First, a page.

If you only do a few tests at a significance level that's not so high that you have a high chance of one or more type I errors ... and at least one is significant, then you would conclude that you don't have white noise on the basis of that rejection.
On the other hand, even if every test was not significant, it doesn't tell you you actually have white noise. You only have a failure to reject.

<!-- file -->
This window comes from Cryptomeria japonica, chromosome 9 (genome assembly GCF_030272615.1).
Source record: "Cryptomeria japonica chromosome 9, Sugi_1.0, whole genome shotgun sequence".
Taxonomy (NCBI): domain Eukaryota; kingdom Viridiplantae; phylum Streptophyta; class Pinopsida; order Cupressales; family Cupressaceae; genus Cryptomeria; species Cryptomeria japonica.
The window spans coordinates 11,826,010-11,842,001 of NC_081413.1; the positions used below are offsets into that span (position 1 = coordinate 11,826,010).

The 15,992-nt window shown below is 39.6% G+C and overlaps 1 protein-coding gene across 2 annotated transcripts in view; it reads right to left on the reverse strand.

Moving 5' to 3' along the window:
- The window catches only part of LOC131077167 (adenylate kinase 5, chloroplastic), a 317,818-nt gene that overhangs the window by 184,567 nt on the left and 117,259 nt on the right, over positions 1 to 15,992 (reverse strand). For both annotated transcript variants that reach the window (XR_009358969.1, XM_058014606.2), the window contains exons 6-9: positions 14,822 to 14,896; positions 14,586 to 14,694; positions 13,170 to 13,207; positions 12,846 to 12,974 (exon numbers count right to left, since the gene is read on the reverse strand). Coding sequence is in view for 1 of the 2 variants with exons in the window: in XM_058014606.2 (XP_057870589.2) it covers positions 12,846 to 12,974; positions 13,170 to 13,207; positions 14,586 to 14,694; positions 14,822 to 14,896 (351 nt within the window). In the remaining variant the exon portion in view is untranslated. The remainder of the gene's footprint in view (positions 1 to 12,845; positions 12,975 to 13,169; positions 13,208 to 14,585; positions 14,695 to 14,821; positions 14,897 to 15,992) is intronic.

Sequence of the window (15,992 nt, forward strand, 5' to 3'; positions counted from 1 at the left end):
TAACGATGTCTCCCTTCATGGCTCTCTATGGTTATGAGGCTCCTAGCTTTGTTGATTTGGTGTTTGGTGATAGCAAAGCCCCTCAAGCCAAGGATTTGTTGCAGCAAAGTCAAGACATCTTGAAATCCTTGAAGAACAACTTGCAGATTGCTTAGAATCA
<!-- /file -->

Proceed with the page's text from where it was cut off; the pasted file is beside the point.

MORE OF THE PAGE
(Indeed, with real data, you don't need hypothesis tests to be confident it's not actually white noise. But assuming instead that the null could be actually true, every test done at say the 5% level carries a 5% chance of committing a type I error. So if you do enough tests, you can be certain some of them will give significant results just by chance. It's important to keep both these caveats in mind. In particular if you're using hypothesis tests to see if your data is suitable for some other procedure, they're not really answering the right question.)